Abstract 15852: Determinants of HDL Efflux in Diabetes and Cardiovascular Disease
Although low HDL-C predicts cardiovascular disease (CVD), recent trials of agents that raise HDL-C did not demonstrate CVD benefit. Thus, there is a need for better understanding HDL function. HDL cholesterol efflux appears to be an important determinant of atherosclerosis and CVD. However, levels of HDL-C and Apo A1 do not fully explain changes in HDL efflux. To better understand determinants of HDL efflux in disease states, we measured rates of cholesterol efflux from ABCA1 transfected BHK cells using HDL isolated by ultracentrifugation from 137 subjects with and without type 2 diabetes (T2DM) and CVD. We also measured levels of 60 HDL proteins, with purported involvement in lipid metabolism, complement regulation, acute phase response, and protease inhibition and Apo A1 methionine oxidations by quantitative proteomics using Multiple Reaction Monitoring (MRM) with stable isotope standards. We also measured functional activity of PLTP, CETP, LCAT and total prebeta-1 by ELISA.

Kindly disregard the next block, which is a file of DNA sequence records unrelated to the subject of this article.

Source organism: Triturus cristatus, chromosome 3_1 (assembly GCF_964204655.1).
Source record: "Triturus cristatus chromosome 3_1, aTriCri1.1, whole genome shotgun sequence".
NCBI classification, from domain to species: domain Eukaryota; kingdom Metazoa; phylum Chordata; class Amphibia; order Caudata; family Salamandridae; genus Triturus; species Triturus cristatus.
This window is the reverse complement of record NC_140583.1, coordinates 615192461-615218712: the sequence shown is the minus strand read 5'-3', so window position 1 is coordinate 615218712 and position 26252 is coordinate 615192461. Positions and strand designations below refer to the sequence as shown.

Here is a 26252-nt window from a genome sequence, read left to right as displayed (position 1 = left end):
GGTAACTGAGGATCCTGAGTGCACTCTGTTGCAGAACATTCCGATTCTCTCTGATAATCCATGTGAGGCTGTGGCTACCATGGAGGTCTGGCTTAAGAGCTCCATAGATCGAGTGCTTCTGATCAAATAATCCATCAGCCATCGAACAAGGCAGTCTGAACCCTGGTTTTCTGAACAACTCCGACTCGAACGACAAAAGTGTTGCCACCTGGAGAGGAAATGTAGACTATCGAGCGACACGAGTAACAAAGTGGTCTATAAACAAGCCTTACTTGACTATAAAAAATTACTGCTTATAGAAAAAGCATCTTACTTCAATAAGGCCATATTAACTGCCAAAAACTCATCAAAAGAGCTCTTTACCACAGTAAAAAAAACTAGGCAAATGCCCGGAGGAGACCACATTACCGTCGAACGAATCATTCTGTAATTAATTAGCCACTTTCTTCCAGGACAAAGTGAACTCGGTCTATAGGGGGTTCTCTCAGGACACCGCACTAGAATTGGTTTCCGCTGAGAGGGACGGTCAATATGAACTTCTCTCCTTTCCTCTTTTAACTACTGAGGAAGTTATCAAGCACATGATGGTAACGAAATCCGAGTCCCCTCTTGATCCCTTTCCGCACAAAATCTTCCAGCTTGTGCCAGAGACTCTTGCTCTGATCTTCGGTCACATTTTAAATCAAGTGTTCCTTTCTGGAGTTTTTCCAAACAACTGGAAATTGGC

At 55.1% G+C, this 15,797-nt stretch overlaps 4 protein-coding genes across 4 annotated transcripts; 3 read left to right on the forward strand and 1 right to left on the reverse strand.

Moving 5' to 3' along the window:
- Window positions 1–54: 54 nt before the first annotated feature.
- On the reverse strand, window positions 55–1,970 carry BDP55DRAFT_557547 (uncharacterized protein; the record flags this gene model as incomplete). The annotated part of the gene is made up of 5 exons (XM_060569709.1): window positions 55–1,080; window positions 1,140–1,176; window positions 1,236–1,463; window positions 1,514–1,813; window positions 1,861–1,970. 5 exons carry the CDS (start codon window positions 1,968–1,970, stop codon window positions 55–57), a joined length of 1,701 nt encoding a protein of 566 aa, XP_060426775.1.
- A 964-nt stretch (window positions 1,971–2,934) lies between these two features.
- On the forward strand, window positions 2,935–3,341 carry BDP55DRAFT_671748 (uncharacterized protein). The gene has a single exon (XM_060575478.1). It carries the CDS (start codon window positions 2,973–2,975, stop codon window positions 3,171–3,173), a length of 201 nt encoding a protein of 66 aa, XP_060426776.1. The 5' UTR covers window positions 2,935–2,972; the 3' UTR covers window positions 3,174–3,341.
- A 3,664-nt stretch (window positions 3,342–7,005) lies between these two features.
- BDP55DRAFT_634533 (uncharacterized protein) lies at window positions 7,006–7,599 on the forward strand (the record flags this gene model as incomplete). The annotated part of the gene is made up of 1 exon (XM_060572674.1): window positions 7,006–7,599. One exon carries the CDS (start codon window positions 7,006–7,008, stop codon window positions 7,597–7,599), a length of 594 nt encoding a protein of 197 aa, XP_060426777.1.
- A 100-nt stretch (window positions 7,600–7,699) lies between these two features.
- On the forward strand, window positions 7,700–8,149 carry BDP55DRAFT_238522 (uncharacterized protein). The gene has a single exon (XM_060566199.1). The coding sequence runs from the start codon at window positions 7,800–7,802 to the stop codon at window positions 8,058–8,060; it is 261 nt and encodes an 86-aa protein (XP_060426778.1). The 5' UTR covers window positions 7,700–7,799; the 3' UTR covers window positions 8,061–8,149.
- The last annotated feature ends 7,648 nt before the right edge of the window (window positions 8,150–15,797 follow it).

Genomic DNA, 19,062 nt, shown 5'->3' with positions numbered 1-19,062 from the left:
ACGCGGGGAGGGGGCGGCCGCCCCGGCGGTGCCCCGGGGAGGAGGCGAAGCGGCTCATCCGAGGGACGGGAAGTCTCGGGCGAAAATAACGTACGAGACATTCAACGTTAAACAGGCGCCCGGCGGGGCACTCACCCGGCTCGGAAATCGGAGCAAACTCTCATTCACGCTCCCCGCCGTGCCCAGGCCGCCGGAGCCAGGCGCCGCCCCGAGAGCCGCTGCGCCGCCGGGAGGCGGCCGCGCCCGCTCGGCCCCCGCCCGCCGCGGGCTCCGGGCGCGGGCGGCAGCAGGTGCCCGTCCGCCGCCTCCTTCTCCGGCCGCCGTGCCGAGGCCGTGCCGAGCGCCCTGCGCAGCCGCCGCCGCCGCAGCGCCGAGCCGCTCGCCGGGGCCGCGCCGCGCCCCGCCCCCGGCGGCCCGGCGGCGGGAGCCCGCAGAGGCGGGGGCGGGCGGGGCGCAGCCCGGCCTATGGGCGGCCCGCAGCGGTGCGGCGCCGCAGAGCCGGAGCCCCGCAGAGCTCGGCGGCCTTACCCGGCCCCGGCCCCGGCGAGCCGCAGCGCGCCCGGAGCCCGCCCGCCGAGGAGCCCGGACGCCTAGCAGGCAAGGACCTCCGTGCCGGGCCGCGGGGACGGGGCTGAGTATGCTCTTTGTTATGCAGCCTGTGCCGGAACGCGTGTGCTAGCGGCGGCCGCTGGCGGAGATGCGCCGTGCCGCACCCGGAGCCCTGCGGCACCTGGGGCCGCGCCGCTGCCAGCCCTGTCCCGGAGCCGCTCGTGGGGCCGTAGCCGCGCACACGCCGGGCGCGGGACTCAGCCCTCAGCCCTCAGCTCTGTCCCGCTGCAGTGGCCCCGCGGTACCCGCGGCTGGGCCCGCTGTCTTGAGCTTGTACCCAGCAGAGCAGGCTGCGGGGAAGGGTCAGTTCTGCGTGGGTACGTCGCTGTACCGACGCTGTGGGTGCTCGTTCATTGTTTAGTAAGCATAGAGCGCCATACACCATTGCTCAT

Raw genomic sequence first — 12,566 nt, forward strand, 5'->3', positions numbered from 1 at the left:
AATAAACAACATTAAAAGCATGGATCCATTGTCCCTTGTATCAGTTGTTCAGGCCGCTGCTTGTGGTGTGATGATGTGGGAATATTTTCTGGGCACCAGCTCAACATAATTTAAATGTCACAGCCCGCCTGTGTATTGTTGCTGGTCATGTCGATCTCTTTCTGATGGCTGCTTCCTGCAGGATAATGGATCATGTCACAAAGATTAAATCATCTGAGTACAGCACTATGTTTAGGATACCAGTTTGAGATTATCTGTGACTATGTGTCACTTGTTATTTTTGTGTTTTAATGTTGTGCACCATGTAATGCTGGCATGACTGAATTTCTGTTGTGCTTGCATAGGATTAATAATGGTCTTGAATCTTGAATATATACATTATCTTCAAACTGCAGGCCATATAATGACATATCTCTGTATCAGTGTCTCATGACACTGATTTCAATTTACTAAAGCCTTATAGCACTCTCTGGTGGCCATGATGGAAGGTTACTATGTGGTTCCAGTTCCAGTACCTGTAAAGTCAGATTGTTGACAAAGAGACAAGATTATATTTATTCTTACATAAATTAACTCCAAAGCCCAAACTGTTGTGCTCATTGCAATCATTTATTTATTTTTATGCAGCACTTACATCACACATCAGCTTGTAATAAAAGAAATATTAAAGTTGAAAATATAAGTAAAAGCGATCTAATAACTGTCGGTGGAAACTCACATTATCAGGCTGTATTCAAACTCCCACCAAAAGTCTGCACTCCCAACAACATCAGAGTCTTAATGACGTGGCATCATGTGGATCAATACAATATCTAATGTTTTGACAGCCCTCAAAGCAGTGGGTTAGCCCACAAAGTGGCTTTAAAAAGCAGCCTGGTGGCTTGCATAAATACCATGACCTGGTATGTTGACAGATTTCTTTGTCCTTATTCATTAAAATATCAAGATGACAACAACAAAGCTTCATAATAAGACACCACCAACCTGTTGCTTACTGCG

Results: Patients with diabetes irrespective of HDL-C or CVD had lower efflux than age matched non-diabetic controls (P< 0.001). The mean efflux did not differ between patients with and without low levels of HDL (table) and the correlation between HDL-C and efflux was R=0.3 (P=0.008). Efflux positively correlated with prebeta-1, LCAT, Apo AII (P<0.01), and negatively correlated with onset of diabetes, Apo A IV, CVD and aspirin use ( P<0.01). After doing a stepwise regression for the significant covariates, duration of diabetes was the single most significant predictor of efflux change with 0.1% drop with every 1 additional year of diabetes duration (P=0.007).
Conclusion: longer duration of diabetes is associated with compromised HDL efflux capacity that is independent of HDL-C, Apo A1 and other measured HDL proteins. These results suggest other relevant determinants of cholesterol efflux in T2DM.
- © 2012 by American Heart Association, Inc.